Research seminar: The moral grounding of the legal rights of ecosystems

As part of IDEA's 2020-21 research seminar series, we welcome Dr Neil Williams from the University of Roehampton to discuss the moral rights of ecosystems.


“Rivers, mountains, and other ecosystems have been granted legal rights. These rights typically prevent the exploitation of these ecosystems for human gain, deny that these ecosystems can be treated as property, and recognise that ecosystems have a right to flourish free of human interference. We might think that these legal rights are merely instrumental attempts to protect natural areas from human exploitation, given the limits of our political and legal framework. But expression of these rights of nature are universally accompanied and justified by moral claims about the worthiness of ecosystems to have their rights recognised. In this paper, I explore the possibility that the legal rights of ecosystems might be grounded in their moral rights.

I explore the two common ways of grounding the moral rights of an entity: the idea that rights function to protect the legitimate interests of the bearers of rights, and the idea that rights are justified by the recognition of a kind of status within the entity, for which respect is appropriate. I argue that neither of these approaches work to ground the legal rights of nature in moral rights – as ecosystems cannot (non-metaphorically) be understood to have interests, and nor do they have the kind of attributes generally recognised as being worthy of respect in the rights ways. However, substantial revisions to our metaphysical account of non-human entities – represented for instance by indigenous cosmologies – might better allow us to ground the legal rights of ecosystems in moral rights. Failing the viability of this metaphysical revision, I argue that we can still ground the rights of ecosystems in a moral principle of respect.”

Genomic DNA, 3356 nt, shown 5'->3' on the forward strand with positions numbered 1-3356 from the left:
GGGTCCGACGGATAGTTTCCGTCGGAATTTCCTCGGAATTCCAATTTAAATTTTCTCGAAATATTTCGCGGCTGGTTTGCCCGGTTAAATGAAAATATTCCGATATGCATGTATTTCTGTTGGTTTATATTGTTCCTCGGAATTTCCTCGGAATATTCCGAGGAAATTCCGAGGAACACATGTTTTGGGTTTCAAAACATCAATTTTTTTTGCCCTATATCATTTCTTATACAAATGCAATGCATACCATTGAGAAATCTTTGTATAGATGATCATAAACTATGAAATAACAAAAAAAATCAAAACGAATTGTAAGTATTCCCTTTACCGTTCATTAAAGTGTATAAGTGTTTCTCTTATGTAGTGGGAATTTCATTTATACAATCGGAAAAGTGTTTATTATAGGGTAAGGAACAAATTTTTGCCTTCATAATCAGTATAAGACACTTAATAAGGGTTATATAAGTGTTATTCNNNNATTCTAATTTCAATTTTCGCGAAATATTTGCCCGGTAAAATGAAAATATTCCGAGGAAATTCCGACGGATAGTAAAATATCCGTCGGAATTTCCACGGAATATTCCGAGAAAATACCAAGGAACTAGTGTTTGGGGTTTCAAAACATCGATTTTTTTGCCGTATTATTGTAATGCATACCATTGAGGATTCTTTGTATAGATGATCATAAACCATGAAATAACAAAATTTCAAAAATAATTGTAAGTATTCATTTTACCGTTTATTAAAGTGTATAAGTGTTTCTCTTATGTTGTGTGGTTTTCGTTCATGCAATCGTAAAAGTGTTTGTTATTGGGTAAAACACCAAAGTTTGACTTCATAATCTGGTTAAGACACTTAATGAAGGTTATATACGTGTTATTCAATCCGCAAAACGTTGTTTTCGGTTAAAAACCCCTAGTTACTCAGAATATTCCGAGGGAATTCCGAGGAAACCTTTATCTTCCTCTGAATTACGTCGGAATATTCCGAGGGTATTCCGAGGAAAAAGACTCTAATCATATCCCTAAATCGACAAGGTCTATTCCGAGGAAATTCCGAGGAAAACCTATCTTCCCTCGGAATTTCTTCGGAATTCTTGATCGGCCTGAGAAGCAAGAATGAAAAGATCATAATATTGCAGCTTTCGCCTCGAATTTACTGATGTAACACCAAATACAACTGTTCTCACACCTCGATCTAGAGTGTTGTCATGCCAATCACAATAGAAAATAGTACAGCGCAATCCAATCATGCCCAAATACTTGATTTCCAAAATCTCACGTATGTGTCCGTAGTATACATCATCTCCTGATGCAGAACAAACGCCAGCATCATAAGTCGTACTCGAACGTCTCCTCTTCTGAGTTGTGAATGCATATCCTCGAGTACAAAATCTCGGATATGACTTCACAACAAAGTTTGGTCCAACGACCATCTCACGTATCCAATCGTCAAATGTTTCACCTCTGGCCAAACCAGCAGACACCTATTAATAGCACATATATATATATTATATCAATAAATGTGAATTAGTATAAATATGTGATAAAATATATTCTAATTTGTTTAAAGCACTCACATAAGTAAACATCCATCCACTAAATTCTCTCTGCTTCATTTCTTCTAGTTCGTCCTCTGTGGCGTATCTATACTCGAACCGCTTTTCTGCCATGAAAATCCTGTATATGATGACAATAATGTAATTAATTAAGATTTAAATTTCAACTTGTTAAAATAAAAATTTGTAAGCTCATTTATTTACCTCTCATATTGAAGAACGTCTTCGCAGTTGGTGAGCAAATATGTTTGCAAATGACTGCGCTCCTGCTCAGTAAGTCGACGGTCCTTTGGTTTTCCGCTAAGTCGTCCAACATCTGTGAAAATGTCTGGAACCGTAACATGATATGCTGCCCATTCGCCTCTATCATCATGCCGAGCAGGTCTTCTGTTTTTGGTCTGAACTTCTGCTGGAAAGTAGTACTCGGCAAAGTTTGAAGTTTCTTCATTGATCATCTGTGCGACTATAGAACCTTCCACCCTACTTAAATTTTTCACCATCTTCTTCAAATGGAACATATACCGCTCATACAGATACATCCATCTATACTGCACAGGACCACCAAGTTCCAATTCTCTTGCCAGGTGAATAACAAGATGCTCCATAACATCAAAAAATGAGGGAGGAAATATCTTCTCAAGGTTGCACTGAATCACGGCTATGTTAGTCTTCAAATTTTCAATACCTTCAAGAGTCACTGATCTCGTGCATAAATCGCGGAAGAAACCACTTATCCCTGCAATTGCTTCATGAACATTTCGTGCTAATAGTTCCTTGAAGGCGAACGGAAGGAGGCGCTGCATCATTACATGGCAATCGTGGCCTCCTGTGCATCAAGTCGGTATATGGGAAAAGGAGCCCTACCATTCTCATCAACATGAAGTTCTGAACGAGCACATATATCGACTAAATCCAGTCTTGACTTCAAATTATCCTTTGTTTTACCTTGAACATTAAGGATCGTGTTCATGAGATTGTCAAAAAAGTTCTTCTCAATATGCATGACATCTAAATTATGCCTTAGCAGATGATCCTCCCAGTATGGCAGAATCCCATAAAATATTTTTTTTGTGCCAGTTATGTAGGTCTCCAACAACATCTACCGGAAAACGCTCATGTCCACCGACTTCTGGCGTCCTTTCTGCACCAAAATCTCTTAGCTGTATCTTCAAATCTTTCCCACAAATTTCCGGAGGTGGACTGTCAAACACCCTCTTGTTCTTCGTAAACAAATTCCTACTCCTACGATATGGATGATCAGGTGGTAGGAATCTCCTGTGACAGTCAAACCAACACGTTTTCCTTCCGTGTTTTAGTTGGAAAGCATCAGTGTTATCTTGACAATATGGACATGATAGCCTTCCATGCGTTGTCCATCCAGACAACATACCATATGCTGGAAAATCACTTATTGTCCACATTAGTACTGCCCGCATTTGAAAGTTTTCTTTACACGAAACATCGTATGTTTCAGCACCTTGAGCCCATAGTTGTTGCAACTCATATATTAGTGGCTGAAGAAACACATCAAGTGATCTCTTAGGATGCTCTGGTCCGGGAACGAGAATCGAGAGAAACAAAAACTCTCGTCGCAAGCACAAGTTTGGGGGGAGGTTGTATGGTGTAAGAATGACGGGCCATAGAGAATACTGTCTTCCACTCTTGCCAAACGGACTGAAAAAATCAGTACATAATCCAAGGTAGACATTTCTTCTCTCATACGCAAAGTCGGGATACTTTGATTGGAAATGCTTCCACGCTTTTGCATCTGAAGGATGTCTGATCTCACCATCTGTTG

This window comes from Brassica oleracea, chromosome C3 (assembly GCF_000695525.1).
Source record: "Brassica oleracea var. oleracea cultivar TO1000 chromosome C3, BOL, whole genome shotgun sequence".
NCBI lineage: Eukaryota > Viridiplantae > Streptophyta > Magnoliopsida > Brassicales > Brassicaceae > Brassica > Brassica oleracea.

Find out more about Dr Neil Williams.

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Please see our 2020-21 schedule for more upcoming research seminars.

This research seminar series of webinars is curated by Dr Andrew Kirton.